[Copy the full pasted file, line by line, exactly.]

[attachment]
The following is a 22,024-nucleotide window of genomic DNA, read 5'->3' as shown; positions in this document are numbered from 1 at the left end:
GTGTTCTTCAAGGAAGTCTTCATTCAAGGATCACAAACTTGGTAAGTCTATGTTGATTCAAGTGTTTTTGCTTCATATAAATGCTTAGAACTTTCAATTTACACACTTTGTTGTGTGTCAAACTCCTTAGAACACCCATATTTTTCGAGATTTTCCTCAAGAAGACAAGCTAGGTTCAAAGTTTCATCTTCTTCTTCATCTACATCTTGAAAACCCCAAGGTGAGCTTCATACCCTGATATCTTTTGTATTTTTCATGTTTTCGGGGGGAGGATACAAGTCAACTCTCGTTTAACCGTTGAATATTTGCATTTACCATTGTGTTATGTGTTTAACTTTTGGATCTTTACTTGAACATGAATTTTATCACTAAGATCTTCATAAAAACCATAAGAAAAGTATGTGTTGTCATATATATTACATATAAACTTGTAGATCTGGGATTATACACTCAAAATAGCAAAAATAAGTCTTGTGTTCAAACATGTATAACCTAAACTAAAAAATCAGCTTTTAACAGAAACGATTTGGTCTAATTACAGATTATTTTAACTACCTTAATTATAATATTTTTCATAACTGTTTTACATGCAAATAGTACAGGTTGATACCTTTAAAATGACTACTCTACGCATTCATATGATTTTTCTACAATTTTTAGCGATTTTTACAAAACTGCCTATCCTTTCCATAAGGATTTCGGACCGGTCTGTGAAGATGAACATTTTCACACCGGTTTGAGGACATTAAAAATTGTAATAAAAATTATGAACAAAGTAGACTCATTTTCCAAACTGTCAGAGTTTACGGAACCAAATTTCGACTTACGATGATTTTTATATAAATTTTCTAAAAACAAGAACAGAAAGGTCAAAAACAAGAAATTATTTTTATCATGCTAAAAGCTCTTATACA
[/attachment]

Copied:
The following is a 22,024-nucleotide window of genomic DNA, read 5'->3' as shown; positions in this document are numbered from 1 at the left end:
GTGTTCTTCAAGGAAGTCTTCATTCAAGGATCACAAACTTGGTAAGTCTATGTTGATTCAAGTGTTTTTGCTTCATATAAATGCTTAGAACTTTCAATTTACACACTTTGTTGTGTGTCAAACTCCTTAGAACACCCATATTTTTCGAGATTTTCCTCAAGAAGACAAGCTAGGTTCAAAGTTTCATCTTCTTCTTCATCTACATCTTGAAAACCCCAAGGTGAGCTTCATACCCTGATATCTTTTGTATTTTTCATGTTTTCGGGGGGAGGATACAAGTCAACTCTCGTTTAACCGTTGAATATTTGCATTTACCATTGTGTTATGTGTTTAACTTTTGGATCTTTACTTGAACATGAATTTTATCACTAAGATCTTCATAAAAACCATAAGAAAAGTATGTGTTGTCATATATATTACATATAAACTTGTAGATCTGGGATTATACACTCAAAATAGCAAAAATAAGTCTTGTGTTCAAACATGTATAACCTAAACTAAAAAATCAGCTTTTAACAGAAACGATTTGGTCTAATTACAGATTATTTTAACTACCTTAATTATAATATTTTTCATAACTGTTTTACATGCAAATAGTACAGGTTGATACCTTTAAAATGACTACTCTACGCATTCATATGATTTTTCTACAATTTTTAGCGATTTTTACAAAACTGCCTATCCTTTCCATAAGGATTTCGGACCGGTCTGTGAAGATGAACATTTTCACACCGGTTTGAGGACATTAAAAATTGTAATAAAAATTATGAACAAAGTAGACTCATTTTCCAAACTGTCAGAGTTTACGGAACCAAATTTCGACTTACGATGATTTTTATATAAATTTTCTAAAAACAAGAACAGAAAGGTCAAAAACAAGAAATTATTTTTATCATGCTAAAAGCTCTTATACA